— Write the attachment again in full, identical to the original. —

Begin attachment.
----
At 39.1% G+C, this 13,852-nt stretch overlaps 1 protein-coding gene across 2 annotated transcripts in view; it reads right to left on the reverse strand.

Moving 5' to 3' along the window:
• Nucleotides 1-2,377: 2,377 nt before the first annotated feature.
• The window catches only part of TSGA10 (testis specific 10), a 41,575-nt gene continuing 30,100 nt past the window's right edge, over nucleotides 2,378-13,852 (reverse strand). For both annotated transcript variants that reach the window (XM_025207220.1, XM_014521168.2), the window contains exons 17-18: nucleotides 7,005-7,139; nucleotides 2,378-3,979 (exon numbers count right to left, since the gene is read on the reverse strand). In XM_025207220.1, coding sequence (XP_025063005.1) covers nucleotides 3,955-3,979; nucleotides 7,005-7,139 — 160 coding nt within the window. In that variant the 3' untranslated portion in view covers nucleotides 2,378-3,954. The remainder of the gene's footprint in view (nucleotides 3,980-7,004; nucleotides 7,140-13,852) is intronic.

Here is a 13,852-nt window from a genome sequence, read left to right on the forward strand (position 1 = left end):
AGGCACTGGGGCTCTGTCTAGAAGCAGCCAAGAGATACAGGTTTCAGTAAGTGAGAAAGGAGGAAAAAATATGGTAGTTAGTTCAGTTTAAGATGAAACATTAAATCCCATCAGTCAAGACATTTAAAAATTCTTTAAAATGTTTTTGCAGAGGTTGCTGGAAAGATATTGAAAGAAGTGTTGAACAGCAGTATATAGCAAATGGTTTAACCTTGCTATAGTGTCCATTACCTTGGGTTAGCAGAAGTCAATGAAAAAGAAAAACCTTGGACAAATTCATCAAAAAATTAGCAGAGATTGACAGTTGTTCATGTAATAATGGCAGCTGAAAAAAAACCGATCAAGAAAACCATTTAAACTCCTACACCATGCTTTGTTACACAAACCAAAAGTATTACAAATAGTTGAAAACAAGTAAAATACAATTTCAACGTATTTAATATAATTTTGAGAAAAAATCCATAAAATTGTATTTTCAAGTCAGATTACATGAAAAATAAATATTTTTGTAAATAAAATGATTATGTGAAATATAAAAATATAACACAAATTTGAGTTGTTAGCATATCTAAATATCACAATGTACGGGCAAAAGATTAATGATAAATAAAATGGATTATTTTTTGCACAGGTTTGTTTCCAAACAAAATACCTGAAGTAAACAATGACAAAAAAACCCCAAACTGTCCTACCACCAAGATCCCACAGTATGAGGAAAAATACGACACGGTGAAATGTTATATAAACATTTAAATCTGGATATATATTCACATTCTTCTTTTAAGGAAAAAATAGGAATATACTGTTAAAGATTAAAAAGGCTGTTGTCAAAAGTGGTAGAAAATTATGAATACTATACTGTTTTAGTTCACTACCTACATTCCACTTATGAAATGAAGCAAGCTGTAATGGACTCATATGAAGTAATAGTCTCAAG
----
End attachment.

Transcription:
At 39.1% G+C, this 13,852-nt stretch overlaps 1 protein-coding gene across 2 annotated transcripts in view; it reads right to left on the reverse strand.

Moving 5' to 3' along the window:
• Nucleotides 1-2,377: 2,377 nt before the first annotated feature.
• The window catches only part of TSGA10 (testis specific 10), a 41,575-nt gene continuing 30,100 nt past the window's right edge, over nucleotides 2,378-13,852 (reverse strand). For both annotated transcript variants that reach the window (XM_025207220.1, XM_014521168.2), the window contains exons 17-18: nucleotides 7,005-7,139; nucleotides 2,378-3,979 (exon numbers count right to left, since the gene is read on the reverse strand). In XM_025207220.1, coding sequence (XP_025063005.1) covers nucleotides 3,955-3,979; nucleotides 7,005-7,139 — 160 coding nt within the window. In that variant the 3' untranslated portion in view covers nucleotides 2,378-3,954. The remainder of the gene's footprint in view (nucleotides 3,980-7,004; nucleotides 7,140-13,852) is intronic.

Here is a 13,852-nt window from a genome sequence, read left to right on the forward strand (position 1 = left end):
AGGCACTGGGGCTCTGTCTAGAAGCAGCCAAGAGATACAGGTTTCAGTAAGTGAGAAAGGAGGAAAAAATATGGTAGTTAGTTCAGTTTAAGATGAAACATTAAATCCCATCAGTCAAGACATTTAAAAATTCTTTAAAATGTTTTTGCAGAGGTTGCTGGAAAGATATTGAAAGAAGTGTTGAACAGCAGTATATAGCAAATGGTTTAACCTTGCTATAGTGTCCATTACCTTGGGTTAGCAGAAGTCAATGAAAAAGAAAAACCTTGGACAAATTCATCAAAAAATTAGCAGAGATTGACAGTTGTTCATGTAATAATGGCAGCTGAAAAAAAACCGATCAAGAAAACCATTTAAACTCCTACACCATGCTTTGTTACACAAACCAAAAGTATTACAAATAGTTGAAAACAAGTAAAATACAATTTCAACGTATTTAATATAATTTTGAGAAAAAATCCATAAAATTGTATTTTCAAGTCAGATTACATGAAAAATAAATATTTTTGTAAATAAAATGATTATGTGAAATATAAAAATATAACACAAATTTGAGTTGTTAGCATATCTAAATATCACAATGTACGGGCAAAAGATTAATGATAAATAAAATGGATTATTTTTTGCACAGGTTTGTTTCCAAACAAAATACCTGAAGTAAACAATGACAAAAAAACCCCAAACTGTCCTACCACCAAGATCCCACAGTATGAGGAAAAATACGACACGGTGAAATGTTATATAAACATTTAAATCTGGATATATATTCACATTCTTCTTTTAAGGAAAAAATAGGAATATACTGTTAAAGATTAAAAAGGCTGTTGTCAAAAGTGGTAGAAAATTATGAATACTATACTGTTTTAGTTCACTACCTACATTCCACTTATGAAATGAAGCAAGCTGTAATGGACTCATATGAAGTAATAGTCTCAAG